what we just talked about, that bigger left ventricle.
The triad that you are looking for chest pain
sure with that bigger thickness of the left
ventricle wall you are going to have angina
because it may perhaps you can't supply enough
blood. Heart failure, late finding, remember
early on, the left ventricle is lifting weights.
And so therefore, is it possible that your
ejection fraction could be preserved early
on in aortic stenosis? Sure it can. So your
ejection fraction would be what exactly? Your
stroke volume over EDV, isn't it? So therefore
when you have aortic stenosis early on, your
ejection fraction could actually be preserved.
Please be careful. Do not confuse that with
congestive heart failure as we shall see later
on. Now as you continue and there isn’t
proper management of your patient's aortic
stenosis, guess what happens? The ejection
fraction is going to get compromised and you
will go into major heart failure. And if you
do, at that point, that is a bad prognostic
indicator. Here we go. Here is your S1 and S2.
What did we say about this? A crescendo
descrescendo because the aortic valve doesn't
want to open immediately. Tell me about the
left ventricular pressure. Increased or decreased
in comparison to aortic pressure? Increased
left ventricular pressure. You remember the area
underneath that curve. The discrepancy between
those two curves represents aortic stenosis.
Where do you hear this? Right upper area.
You will find that in right upper second intercostal
space. That is where you will find aortic
stenosis to be the loudest. It will be radiating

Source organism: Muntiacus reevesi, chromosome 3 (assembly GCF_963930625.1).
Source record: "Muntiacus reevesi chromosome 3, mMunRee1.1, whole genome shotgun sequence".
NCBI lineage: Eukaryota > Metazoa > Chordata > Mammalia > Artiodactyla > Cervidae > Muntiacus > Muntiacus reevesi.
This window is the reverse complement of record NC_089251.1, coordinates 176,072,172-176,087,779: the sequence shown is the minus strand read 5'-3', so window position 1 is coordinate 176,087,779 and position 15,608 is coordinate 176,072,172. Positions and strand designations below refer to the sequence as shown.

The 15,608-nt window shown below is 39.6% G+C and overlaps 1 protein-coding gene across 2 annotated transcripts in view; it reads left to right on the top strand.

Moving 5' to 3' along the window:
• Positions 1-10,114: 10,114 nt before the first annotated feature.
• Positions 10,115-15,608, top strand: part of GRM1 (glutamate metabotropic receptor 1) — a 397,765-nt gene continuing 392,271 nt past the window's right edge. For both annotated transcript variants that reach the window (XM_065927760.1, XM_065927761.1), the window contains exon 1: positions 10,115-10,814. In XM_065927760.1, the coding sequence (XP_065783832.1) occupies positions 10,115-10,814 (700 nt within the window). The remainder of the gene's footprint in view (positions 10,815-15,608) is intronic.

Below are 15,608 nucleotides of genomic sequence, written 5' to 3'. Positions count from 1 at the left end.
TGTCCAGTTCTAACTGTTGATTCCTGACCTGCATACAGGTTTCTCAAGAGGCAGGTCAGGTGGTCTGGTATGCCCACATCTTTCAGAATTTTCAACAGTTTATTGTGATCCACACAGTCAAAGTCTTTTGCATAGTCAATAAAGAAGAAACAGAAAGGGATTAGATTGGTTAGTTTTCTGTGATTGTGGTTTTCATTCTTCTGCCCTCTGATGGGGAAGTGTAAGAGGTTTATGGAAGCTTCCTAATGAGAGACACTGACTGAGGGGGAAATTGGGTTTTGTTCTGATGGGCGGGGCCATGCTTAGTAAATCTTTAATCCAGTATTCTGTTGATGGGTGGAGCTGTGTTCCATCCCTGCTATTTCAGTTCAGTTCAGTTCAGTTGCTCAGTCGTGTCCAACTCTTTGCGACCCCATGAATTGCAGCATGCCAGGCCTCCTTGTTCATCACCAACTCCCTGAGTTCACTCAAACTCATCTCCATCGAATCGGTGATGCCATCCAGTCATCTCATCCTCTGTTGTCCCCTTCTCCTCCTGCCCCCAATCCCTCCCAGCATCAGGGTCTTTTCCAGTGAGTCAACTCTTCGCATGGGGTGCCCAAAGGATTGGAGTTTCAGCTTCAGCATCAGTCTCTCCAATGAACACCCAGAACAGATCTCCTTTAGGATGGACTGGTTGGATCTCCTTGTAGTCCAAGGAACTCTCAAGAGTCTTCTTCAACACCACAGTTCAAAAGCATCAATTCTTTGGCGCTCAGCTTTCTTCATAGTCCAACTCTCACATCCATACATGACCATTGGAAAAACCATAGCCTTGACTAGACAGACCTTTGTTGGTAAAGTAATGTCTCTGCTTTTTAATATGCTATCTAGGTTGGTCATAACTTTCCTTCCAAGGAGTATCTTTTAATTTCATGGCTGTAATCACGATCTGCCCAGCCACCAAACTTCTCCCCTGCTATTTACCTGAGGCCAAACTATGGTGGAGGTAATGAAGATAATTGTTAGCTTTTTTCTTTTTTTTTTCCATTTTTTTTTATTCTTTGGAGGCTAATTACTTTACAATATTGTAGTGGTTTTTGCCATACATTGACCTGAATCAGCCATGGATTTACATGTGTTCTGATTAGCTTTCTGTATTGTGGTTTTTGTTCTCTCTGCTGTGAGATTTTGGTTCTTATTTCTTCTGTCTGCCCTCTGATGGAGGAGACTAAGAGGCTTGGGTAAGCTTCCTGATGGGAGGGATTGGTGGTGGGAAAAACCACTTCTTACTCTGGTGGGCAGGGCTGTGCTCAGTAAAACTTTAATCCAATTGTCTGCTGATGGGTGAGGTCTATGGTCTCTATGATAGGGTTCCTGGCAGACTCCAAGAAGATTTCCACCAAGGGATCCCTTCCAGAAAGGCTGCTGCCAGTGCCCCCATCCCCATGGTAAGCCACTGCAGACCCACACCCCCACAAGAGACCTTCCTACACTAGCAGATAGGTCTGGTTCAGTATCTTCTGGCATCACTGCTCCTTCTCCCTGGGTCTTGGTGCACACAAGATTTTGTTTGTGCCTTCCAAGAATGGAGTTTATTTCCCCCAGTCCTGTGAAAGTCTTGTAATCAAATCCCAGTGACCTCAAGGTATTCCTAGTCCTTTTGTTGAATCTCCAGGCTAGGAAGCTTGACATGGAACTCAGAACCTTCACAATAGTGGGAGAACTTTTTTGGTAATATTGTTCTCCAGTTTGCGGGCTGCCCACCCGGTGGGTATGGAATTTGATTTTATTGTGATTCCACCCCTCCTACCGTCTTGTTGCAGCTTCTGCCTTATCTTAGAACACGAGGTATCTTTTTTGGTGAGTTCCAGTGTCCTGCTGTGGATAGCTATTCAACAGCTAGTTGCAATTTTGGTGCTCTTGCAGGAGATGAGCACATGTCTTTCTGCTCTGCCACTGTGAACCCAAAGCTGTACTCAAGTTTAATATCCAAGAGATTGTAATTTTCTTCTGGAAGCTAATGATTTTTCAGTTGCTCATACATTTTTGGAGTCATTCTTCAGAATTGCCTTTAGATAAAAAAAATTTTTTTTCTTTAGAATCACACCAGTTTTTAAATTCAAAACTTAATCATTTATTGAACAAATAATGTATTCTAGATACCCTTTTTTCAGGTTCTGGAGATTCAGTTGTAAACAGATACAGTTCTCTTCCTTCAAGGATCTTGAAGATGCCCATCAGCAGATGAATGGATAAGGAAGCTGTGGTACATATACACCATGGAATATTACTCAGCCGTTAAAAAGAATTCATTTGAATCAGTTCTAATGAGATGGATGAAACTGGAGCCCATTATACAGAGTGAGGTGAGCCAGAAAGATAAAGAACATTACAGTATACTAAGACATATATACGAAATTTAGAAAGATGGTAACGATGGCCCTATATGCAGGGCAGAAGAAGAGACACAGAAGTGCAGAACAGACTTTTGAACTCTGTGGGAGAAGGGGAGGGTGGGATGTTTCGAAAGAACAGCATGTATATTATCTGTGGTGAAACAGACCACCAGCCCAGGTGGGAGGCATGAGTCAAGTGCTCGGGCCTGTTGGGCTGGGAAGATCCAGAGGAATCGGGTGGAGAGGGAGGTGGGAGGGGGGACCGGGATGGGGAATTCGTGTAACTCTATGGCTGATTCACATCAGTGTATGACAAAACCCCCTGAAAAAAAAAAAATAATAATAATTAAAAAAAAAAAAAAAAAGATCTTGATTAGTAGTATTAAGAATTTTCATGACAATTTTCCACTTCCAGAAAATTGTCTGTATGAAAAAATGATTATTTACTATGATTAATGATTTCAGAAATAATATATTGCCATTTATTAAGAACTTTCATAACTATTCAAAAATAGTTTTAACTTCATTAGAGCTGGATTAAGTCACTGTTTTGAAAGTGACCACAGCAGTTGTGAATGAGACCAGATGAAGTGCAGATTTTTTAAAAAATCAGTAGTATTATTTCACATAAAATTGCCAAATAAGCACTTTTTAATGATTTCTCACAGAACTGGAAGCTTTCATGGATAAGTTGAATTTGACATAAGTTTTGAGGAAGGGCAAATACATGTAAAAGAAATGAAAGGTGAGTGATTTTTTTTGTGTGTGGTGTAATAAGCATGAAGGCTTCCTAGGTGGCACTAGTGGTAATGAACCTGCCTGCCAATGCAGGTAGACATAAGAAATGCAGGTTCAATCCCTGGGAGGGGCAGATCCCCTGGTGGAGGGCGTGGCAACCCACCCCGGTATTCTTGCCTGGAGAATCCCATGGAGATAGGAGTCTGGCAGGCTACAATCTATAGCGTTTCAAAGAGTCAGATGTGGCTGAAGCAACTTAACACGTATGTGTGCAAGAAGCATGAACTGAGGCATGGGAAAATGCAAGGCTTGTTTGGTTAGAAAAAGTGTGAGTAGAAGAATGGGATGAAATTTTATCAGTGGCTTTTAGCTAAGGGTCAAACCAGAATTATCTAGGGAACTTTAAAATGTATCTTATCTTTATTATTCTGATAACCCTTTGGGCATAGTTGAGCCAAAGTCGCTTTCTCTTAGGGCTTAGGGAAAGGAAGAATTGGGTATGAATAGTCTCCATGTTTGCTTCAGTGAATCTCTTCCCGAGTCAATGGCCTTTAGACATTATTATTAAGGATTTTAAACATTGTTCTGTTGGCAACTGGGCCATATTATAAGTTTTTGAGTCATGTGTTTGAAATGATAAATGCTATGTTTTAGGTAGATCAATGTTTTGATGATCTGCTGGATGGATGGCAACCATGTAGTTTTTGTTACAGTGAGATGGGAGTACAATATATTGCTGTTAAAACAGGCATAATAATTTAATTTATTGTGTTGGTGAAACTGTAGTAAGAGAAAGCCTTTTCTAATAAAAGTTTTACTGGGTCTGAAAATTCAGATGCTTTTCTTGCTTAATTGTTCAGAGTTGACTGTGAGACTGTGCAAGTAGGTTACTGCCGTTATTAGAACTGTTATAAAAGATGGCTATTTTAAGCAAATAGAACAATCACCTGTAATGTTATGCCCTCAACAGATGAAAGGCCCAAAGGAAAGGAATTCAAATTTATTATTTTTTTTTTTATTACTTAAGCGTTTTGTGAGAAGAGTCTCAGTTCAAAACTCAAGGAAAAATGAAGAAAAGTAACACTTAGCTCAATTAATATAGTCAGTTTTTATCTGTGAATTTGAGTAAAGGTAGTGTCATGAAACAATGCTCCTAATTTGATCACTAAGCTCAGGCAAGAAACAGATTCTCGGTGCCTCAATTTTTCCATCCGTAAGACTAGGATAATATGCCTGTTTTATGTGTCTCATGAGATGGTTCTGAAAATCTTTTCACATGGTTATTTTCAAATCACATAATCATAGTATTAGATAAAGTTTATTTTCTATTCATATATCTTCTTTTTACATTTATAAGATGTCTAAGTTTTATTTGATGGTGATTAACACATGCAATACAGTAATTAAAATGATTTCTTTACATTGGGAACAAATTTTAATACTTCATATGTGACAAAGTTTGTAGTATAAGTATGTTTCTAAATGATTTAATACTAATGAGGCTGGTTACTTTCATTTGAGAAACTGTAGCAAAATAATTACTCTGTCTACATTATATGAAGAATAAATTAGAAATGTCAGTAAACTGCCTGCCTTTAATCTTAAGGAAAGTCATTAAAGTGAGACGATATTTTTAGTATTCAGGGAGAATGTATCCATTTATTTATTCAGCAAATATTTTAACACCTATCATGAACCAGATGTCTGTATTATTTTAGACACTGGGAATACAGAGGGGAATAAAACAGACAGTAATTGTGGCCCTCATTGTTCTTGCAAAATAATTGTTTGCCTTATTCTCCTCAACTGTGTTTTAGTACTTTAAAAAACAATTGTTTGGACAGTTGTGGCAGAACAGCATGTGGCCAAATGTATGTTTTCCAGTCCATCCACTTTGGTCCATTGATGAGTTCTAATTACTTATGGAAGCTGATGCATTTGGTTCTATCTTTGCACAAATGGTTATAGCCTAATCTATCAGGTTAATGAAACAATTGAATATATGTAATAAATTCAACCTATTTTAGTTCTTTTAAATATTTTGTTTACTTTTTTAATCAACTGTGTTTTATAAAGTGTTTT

where? To the carotid. And last in terms of
S2 well, which second heart sound will then
close first? Pulmonic followed by aortic,
which is called paradoxical splitting. Remember
that. So with S2, I told you that there are
particular heart sounds that you want to pay
attention to physiologic versus widened versus
fixed and in this case we have paradoxical.
The physical examination, you would expect
the left ventricle to work really hard because
of increased pressure. And so therefore it will
be hyperdynamic and it is enlarged, but it
is left ventricular hypertrophy. You want
to make sure that you catch your patient early
on with aortic stenosis because if that ejection
fraction starts dropping, what I say about
prognosis? Dismal. You don’t want that happen.
So I need you to be astute please. Next, an important
point is this. Something called pulsus parvus
et tardus. What this mean is slow and late
carotid pulse due to what? Pay attention here.
Left ventricle wants to eject blood during
when? During systole. Your patient has bicuspid
aortic valve. Well what kind of calcification?
Dystrophic. Resulting in? Aortic stenosis. What
happened to cardiac output? Decreased. So
when you have decreased cardiac output, then
what happens to the pulse and such? It is
delayed. So slow and late is what is called
pulsus parvus et tardus. Slow and late carotid
pulse due to what? Delay in blood flow across
that stenotic aortic valve. It is that simple
for you to understand. Are you going to
have differential pressures here? No such
thing. Differential pressure gives me diagnosis.
"What do you mean differential pressure, Dr. Raj?"
Increased pressure in upper extremity,
lower pressure in the lower extremity, that
is differential pressure. What is your diagnosis?
That you are coarctation of the aorta. So
be careful when you try to bring in differentials here.
Echo, what are you going to find on actual
ultrasound of the heart? Why are you going